Pyritaceous or Alum Clay
- Class 2. Earths.
- Order 2. Mixed.
- Gen. 2. Farinaceous Quartz.
- Spec. Mixed with Argilla and Sulphuret of Iron.
- Pyrito-bituminous Aluminous Ore. Kirw. 2. 17.
- Argillaceous Schistus. Bab. 62.*
- Alum Slate. Jameson, 1. 323.
The Alum Clays vary much at the different places where they are found, and may be divided into many tolerably distinct varieties, from the appearance of common black Clay to a more slaty one, more or Jess indurated. They do not adhere to the tongue, nor take a polish readily by being rubbed with the finger nail, but rather a crumbly whitish streak. Aluminous Clay is sometimes glossy with a slaty fracture, but otherwise very dull, except baring some glistening particles of Pyrites.
Some sorts effloresce readily in the common air—see tab. 23 and 24—and some become covered with a whitish tasteless powder. The mixture, like other Clays, may contain many adventitious substances, particularly vegetable and animal. At Whitby*, Bolton and Stowbrow works, in Yorkshire, vegetable impressions, the remains of wood and various shells, are found in the Clay. I have very curious specimens of the different changes of vegetables, from Whitby, in petrifactions from bituminous coaly formations to the finest plank jet, if I may so term it, and some curious shelly remains, of which last sort are the Cornva ammonis—see tab. 30— which are commonly called Snake-stones; and to favour the idea, the people who gather them form one end into a kind of head.
Among the remains of shells, some there are almost all Pyrites; as the specimen now figured, from Whitby, being the remains of a large Pecten or Ostrea, is formed with two or three coats of Pyrites, I have therefore exhibited it for its novelty, as it will very well show the nature of the Clay at the same time. As I found a species of Arca, new to me, I add a figure, as I believe they are not uncommon there, though not, to my knowledge, elsewhere y therefore they may identify something of the geology of the spot, as well as add to our information in this department.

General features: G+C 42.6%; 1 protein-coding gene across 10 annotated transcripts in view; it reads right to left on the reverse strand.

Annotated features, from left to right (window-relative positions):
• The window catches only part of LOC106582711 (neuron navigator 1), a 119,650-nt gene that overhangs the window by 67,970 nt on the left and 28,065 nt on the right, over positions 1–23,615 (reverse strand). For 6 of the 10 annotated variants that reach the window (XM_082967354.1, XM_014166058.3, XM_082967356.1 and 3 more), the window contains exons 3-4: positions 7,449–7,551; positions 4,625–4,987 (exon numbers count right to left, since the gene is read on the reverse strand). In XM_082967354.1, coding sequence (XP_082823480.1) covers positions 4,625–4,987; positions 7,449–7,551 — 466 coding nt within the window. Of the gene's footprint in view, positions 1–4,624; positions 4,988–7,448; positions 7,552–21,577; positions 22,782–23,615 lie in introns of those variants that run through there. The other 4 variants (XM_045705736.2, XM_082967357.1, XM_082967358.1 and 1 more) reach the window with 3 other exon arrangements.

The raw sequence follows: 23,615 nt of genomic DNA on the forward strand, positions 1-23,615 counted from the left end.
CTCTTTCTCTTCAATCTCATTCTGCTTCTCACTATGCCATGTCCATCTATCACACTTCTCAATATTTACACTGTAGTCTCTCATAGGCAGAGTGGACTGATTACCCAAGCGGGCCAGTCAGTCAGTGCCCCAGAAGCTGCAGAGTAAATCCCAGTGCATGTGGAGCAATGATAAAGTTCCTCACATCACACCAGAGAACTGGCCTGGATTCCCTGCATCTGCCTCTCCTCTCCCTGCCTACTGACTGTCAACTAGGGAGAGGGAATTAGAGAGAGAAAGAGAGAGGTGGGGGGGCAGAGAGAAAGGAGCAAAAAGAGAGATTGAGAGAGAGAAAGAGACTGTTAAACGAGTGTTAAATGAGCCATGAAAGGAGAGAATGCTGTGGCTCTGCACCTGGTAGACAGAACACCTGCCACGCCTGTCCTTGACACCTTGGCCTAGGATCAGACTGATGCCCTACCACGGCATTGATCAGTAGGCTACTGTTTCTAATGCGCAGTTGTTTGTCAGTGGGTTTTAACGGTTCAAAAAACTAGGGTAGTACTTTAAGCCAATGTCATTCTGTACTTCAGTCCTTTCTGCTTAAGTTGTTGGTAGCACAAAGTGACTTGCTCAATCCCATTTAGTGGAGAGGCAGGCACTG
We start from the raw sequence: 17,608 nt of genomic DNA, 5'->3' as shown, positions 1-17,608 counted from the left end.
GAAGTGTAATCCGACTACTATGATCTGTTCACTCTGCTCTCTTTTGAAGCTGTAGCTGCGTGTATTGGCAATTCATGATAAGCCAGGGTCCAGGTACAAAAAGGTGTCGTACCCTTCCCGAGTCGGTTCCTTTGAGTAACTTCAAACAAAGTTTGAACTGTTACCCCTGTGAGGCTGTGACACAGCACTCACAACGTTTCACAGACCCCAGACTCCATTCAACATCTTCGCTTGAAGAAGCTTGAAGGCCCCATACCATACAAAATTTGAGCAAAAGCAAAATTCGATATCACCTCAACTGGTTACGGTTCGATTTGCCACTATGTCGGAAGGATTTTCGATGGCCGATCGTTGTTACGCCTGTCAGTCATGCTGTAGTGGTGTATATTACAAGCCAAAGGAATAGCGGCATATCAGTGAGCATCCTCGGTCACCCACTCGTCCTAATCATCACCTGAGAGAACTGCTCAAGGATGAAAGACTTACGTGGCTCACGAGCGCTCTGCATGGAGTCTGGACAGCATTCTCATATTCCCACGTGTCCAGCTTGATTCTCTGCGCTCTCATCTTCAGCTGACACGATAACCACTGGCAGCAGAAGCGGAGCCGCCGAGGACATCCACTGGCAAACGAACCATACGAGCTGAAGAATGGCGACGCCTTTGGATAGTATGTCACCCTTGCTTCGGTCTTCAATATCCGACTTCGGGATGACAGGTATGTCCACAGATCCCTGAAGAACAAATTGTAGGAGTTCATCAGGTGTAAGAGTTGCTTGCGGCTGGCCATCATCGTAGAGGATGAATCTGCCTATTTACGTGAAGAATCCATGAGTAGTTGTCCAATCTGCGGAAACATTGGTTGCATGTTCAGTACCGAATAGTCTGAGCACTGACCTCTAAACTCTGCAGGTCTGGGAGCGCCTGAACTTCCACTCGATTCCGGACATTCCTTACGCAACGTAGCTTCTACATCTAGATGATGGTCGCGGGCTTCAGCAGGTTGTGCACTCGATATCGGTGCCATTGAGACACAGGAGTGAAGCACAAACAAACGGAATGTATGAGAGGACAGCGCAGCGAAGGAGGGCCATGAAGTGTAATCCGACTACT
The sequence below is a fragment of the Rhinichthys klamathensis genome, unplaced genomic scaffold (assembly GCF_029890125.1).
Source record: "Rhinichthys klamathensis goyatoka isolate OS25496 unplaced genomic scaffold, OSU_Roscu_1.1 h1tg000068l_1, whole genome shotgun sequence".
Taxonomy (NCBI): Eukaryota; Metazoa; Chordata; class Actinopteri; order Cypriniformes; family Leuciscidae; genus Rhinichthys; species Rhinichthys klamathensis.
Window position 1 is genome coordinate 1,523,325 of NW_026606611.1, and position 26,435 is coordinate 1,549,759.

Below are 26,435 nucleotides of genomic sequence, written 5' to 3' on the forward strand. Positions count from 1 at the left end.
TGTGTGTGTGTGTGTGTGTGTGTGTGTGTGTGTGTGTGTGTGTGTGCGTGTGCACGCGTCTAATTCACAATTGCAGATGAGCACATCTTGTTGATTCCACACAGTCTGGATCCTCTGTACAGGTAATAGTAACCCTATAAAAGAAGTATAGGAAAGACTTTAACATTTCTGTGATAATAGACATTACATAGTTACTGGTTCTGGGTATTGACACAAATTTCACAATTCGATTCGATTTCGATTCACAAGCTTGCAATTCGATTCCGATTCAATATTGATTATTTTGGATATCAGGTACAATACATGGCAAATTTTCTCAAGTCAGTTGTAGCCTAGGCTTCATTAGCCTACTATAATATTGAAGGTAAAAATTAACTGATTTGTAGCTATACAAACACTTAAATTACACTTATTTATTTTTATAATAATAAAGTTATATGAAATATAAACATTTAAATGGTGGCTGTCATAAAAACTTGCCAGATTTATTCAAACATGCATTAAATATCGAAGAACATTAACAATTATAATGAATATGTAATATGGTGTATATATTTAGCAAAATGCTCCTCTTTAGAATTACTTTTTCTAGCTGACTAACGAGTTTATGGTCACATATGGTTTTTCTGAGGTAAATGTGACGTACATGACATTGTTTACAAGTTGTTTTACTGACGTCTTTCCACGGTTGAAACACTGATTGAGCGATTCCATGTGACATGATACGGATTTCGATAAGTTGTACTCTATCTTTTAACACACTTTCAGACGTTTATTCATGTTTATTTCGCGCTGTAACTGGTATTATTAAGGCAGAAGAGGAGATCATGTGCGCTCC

It somewhat depends on the nature of the ore to vary the means of obtaining the Alum from it. It is mostly burnt and well watered, and to the water, when saturated, is added Muriate of Potash, or some other Salt, sometimes an Ammoniacal Salt; it is then loft to crystallize, which the Alum usually does in masses terminated by four-sided pyramids. In the last act of crystallization it forms the other half of the octaëdron more or less perfectly with truncations, and sometimes crystals so piled on each other, side by side, that the workmen call them Alum towers, making handsome ornaments under a glass ; but these should not be exposed to the sun, nor to much warmth, as they will then lose their beautiful transparency.
The Alum stone of Tolfa† in Italy is found to contain
|By Klaproth.||By Vauquelin.|
The Roman Alum is sometimes found in small crystals of a reddish cast, and is well known in shops. The British Alum ore is little else than Clay and Pyrites. Sometimes particles of Mica are found in it.
Clays, which seem too common almost to claim attention, whether mixed with the spoils of the most precious rocks, plants, or animals, or with more humble materials, are still enriched to serve some future purpose; and according to Shakespeare, at the worst, they may, like the noble dust of Alexander, still serve to close a bunghole, or, like “Imperial Cæsar, dead and turn’d to Clay, might stop a hole to keep the wind away.”
- * Babington’s specimen from Whitby appears from its colour to have been roasted.
- † This, as may be inferred from the analysis, requires no addition of Alkali to make it crystallize. It seems very different from the British.